That same year Wraxall wrote An Abridgement of the Records of Indian Affairs: Contained in Four Folio Volumes, Transacted in the Colony of New York, from the Year 1678 to the Year 1751. The Abridgement, based on the records of conferences and transactions between the Indians and the magistrates of the city and county of Albany, consisted of both Dutch and English documents and focused on the importance of Indian relations and the incompetency and inefficiency of the Albany Indian commissioners, suggested a single Crown appointment for Indian affairs, and hinted that William Johnson would be eminently qualified for the position. The Abridgement was promptly sent to the president of the Board of Trade and Plantations in London, a personal friend of Wraxall's, who subsequently forwarded to the king a series of recommendations drafted by the board, which offered solutions relating to the American colonies and Indian relations. Many of these recommendations echoed or recited the suggestions put forward by Wraxall, and in particular the idea of consolidating Indian affairs under one appointed Crown official. The importance of Wraxall's Abridgement in the formulation of British Indian policy in North America remains debatable, but there is no question that his detailed compilation of events, astute observations, and carefully worded suggestions influenced the final outcome. In April 1755 a formal and centralized Indian policy was finally realized when Johnson was given "the sole Management and Direction of the Affairs of the Six Nations and their Allies."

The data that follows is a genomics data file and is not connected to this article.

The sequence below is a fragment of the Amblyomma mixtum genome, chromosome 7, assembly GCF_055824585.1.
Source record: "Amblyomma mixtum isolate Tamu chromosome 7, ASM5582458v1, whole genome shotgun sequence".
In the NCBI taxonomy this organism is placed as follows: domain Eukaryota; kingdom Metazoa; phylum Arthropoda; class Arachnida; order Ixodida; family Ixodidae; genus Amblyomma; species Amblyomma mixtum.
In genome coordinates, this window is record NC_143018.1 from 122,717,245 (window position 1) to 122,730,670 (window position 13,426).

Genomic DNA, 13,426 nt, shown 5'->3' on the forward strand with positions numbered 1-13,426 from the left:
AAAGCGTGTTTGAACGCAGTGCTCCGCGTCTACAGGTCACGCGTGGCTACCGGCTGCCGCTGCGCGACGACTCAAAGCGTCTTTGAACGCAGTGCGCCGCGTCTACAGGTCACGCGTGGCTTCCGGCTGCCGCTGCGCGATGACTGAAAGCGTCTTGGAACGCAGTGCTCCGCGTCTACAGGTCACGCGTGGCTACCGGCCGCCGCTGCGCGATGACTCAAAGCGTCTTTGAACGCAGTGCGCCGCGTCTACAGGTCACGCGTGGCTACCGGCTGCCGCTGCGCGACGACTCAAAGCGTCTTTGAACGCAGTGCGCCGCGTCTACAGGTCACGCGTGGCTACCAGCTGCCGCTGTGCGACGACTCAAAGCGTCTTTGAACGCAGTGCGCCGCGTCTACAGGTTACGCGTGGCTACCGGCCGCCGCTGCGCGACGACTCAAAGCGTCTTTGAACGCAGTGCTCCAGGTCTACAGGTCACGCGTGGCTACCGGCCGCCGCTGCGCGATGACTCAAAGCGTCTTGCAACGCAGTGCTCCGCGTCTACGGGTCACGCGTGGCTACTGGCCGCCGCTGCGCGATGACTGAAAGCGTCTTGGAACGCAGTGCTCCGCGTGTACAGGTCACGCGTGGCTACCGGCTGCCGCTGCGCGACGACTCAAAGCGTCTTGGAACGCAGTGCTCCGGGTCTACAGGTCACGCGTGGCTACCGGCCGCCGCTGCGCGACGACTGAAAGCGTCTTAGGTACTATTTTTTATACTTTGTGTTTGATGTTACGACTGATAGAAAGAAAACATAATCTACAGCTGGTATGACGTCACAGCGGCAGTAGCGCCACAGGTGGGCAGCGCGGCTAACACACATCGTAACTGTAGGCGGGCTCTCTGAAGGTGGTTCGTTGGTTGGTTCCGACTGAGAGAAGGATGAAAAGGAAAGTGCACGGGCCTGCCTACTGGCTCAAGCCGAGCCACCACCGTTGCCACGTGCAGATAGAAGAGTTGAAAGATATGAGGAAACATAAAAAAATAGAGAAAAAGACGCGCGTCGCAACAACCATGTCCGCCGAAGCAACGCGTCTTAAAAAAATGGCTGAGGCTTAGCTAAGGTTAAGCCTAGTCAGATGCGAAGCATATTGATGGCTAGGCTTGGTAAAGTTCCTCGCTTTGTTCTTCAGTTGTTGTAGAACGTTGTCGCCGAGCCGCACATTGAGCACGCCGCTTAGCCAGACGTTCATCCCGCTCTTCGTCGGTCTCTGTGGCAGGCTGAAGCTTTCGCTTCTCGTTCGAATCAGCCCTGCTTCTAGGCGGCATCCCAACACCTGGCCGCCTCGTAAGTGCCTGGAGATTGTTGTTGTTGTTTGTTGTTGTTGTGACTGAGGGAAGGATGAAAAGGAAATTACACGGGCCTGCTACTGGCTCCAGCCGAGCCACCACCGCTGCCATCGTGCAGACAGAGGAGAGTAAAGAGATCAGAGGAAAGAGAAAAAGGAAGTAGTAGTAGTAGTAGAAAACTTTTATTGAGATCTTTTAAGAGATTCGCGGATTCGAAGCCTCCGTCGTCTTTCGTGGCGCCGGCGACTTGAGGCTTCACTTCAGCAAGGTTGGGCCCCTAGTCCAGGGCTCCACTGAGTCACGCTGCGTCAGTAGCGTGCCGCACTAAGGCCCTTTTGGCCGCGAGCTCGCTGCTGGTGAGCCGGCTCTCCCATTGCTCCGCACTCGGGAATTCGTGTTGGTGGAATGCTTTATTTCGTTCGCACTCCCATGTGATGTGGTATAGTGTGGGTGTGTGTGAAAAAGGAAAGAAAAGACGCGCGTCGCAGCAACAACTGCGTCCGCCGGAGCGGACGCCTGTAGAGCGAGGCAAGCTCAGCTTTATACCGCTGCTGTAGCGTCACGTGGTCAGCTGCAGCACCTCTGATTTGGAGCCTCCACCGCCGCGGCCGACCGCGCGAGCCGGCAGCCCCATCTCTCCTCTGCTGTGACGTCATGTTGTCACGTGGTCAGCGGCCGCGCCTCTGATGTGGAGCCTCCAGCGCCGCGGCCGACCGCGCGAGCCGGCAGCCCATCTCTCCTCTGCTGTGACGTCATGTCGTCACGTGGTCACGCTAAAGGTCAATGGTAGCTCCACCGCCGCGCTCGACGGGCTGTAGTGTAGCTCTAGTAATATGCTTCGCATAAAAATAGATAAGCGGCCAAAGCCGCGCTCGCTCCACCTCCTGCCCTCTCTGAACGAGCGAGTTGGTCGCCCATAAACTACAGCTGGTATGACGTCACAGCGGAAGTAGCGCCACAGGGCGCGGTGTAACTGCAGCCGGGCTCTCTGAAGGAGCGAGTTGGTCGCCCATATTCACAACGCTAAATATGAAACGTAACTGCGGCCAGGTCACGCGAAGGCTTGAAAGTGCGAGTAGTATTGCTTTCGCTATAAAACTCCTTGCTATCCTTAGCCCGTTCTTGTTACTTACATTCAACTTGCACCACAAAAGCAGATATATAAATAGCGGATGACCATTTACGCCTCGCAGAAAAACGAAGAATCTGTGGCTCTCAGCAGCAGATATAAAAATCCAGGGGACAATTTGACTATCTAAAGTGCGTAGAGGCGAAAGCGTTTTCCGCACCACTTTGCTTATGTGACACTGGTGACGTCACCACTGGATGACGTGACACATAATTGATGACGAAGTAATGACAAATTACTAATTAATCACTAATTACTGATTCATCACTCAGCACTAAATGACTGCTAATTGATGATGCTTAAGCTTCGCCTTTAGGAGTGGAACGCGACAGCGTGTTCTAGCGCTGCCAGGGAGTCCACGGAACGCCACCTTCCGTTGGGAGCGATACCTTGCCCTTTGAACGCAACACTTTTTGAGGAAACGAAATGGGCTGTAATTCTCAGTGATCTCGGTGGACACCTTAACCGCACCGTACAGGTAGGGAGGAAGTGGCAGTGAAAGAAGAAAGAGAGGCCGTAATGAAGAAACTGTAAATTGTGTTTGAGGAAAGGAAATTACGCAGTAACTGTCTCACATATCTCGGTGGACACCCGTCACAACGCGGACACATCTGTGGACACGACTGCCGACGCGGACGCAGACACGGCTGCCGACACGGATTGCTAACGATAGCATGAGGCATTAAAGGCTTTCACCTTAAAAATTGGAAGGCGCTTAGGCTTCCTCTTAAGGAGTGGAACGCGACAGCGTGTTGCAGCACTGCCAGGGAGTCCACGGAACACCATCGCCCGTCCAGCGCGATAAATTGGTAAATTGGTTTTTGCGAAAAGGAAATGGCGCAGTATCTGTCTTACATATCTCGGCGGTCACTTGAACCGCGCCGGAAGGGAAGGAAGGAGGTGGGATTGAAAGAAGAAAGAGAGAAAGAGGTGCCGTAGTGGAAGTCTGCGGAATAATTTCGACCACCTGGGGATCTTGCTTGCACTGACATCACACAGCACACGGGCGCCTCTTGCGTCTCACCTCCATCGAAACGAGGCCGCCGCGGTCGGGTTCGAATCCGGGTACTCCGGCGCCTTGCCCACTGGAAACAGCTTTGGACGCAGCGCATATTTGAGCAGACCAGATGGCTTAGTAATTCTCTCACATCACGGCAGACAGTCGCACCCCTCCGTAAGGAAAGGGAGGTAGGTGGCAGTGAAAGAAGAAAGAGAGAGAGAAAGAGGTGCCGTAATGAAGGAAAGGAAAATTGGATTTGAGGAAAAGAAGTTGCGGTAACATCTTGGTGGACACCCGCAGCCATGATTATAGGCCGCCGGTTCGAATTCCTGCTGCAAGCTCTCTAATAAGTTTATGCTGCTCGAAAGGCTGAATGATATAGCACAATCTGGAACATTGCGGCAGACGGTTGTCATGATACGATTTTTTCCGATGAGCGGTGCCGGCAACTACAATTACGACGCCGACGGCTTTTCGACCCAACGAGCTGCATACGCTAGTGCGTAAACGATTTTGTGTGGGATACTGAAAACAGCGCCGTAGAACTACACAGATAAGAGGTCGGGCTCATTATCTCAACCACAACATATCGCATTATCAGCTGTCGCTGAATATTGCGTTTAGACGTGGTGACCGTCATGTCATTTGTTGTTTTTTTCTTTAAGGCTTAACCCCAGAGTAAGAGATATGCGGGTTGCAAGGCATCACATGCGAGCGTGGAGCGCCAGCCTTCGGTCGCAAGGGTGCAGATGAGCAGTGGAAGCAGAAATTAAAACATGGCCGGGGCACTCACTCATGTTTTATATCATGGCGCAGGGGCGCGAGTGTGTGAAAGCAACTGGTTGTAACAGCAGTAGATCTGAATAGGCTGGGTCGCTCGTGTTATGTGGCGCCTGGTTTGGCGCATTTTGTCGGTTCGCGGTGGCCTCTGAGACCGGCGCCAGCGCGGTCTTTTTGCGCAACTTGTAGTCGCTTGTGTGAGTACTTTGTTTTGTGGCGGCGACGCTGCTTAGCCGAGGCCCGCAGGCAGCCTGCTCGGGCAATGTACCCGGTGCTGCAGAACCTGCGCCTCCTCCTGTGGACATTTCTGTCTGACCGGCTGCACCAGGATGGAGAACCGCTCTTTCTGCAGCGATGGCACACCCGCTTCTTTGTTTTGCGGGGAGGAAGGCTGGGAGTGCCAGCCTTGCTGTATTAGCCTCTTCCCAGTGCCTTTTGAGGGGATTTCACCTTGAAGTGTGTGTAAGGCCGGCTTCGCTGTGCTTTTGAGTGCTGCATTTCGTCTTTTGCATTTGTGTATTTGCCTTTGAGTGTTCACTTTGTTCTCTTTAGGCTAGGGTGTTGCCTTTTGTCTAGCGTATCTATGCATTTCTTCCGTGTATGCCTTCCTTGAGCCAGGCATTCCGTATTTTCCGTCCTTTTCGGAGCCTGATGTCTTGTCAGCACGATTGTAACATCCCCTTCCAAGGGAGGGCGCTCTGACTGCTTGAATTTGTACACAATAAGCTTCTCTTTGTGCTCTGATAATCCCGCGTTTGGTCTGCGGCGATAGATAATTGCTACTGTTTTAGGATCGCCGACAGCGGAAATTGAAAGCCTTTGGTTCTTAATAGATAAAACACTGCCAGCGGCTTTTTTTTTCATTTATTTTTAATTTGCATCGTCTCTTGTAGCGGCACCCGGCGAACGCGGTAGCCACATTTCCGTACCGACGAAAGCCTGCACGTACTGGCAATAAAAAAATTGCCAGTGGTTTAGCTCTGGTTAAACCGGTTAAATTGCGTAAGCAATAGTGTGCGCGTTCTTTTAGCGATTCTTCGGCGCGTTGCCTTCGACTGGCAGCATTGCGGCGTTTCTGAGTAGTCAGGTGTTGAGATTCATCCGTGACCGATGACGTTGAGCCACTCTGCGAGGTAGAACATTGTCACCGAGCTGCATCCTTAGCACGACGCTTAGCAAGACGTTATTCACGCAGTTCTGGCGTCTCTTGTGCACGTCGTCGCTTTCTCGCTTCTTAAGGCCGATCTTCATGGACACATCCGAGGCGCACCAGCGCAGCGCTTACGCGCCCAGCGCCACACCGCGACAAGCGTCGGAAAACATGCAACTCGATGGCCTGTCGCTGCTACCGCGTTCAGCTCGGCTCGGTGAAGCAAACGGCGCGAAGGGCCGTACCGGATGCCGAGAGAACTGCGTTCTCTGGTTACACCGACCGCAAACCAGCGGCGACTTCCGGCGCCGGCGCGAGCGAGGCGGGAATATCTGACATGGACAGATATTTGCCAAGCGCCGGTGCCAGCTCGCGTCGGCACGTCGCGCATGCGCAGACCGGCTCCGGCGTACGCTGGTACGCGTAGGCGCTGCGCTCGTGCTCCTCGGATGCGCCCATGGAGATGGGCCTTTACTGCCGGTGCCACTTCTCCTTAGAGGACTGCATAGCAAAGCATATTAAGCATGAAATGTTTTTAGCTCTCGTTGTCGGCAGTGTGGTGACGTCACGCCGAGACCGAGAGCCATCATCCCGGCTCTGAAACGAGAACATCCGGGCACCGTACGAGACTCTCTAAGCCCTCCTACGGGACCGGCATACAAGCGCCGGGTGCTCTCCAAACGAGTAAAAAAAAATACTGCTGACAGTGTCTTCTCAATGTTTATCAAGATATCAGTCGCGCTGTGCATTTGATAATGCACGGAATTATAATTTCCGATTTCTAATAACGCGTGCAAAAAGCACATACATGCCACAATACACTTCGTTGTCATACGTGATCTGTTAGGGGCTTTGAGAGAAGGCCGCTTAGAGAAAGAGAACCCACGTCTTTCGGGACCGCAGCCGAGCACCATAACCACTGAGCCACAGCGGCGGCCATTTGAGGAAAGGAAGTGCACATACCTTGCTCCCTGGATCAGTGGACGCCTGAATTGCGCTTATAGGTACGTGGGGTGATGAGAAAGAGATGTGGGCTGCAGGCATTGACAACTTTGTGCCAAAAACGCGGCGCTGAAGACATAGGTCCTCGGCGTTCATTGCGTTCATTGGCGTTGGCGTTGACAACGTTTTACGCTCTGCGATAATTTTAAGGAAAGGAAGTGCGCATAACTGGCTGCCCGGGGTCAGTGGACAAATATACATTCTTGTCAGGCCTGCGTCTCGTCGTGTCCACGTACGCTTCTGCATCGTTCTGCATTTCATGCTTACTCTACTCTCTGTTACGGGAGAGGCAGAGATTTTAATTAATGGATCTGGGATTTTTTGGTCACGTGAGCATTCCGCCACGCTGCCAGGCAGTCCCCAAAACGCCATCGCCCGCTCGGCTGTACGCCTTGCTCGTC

The close association and mutual respect between Johnson and Wraxall was strongly evidenced by the appointment of Wraxall, also in mid-April 1755, as Johnson's permanent secretary, a position he held until his death. With the outbreak of the French and Indian War in America, Wraxall participated alongside Johnson in conducting the affairs of the Indians. At Mount Johnson, north of the Mohawk River, a grand council was held between 21 June and 14 July 1755 in which an agreement was reached "to renew, to make more strong and bright than ever the Covenant Chain of peace and friendship." The Iroquois, especially the Mohawks, were particularly pleased with Johnson and put their trust in the king of England. Yet, for the most part, the "western nations" from the Ohio Valley and Great Lakes supported New France throughout the final conflict.

In the late summer of 1755 Wraxall, employed as secretary, aide-de-camp, and judge advocate, accompanied Johnson on the expedition against the French stronghold at Crown Point on the west side of Lake Champlain. A battle was fought south of that place at Lake George on 8 September in which Johnson's colonials won a stunning victory over a formidable force of French regulars. As a result of their success, one of the few victories achieved by the British and colonials over the next few years, Johnson's prestige, power, and influence in the colonies became paramount. In the shadows, his contributions to the shaping of British Indian policy unnoticed and not acknowledged by the public or the press, loomed the dominant figure of Peter Wraxall.